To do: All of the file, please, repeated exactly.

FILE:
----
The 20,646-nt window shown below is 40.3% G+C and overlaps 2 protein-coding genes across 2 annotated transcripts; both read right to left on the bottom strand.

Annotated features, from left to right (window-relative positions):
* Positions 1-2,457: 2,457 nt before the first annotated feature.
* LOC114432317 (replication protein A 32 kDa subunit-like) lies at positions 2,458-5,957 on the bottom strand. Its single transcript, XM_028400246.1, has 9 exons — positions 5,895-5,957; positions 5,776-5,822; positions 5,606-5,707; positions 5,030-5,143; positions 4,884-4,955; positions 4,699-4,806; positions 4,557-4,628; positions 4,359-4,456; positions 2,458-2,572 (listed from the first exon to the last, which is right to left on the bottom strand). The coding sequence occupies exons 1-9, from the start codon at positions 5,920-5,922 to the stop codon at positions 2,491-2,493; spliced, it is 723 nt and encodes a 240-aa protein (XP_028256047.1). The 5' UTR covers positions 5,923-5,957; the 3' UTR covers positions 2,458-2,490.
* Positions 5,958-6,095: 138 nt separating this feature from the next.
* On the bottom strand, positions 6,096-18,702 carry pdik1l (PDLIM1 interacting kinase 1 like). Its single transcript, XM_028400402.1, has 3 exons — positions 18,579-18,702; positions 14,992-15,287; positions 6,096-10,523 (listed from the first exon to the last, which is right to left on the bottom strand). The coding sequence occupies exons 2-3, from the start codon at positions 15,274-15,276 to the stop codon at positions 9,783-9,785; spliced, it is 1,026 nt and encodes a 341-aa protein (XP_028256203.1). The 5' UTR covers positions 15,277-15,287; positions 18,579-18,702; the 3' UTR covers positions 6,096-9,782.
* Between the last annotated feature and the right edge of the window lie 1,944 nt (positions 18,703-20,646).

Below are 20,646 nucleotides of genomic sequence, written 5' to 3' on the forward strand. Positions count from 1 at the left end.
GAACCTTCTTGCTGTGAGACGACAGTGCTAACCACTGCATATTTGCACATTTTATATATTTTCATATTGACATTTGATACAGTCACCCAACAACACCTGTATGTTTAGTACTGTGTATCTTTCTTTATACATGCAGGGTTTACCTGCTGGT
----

The 20,646-nt window shown below is 40.3% G+C and overlaps 2 protein-coding genes across 2 annotated transcripts; both read right to left on the bottom strand.

Annotated features, from left to right (window-relative positions):
* Positions 1-2,457: 2,457 nt before the first annotated feature.
* LOC114432317 (replication protein A 32 kDa subunit-like) lies at positions 2,458-5,957 on the bottom strand. Its single transcript, XM_028400246.1, has 9 exons — positions 5,895-5,957; positions 5,776-5,822; positions 5,606-5,707; positions 5,030-5,143; positions 4,884-4,955; positions 4,699-4,806; positions 4,557-4,628; positions 4,359-4,456; positions 2,458-2,572 (listed from the first exon to the last, which is right to left on the bottom strand). The coding sequence occupies exons 1-9, from the start codon at positions 5,920-5,922 to the stop codon at positions 2,491-2,493; spliced, it is 723 nt and encodes a 240-aa protein (XP_028256047.1). The 5' UTR covers positions 5,923-5,957; the 3' UTR covers positions 2,458-2,490.
* Positions 5,958-6,095: 138 nt separating this feature from the next.
* On the bottom strand, positions 6,096-18,702 carry pdik1l (PDLIM1 interacting kinase 1 like). Its single transcript, XM_028400402.1, has 3 exons — positions 18,579-18,702; positions 14,992-15,287; positions 6,096-10,523 (listed from the first exon to the last, which is right to left on the bottom strand). The coding sequence occupies exons 2-3, from the start codon at positions 15,274-15,276 to the stop codon at positions 9,783-9,785; spliced, it is 1,026 nt and encodes a 341-aa protein (XP_028256203.1). The 5' UTR covers positions 15,277-15,287; positions 18,579-18,702; the 3' UTR covers positions 6,096-9,782.
* Between the last annotated feature and the right edge of the window lie 1,944 nt (positions 18,703-20,646).

Below are 20,646 nucleotides of genomic sequence, written 5' to 3' on the forward strand. Positions count from 1 at the left end.
GAACCTTCTTGCTGTGAGACGACAGTGCTAACCACTGCATATTTGCACATTTTATATATTTTCATATTGACATTTGATACAGTCACCCAACAACACCTGTATGTTTAGTACTGTGTATCTTTCTTTATACATGCAGGGTTTACCTGCTGGT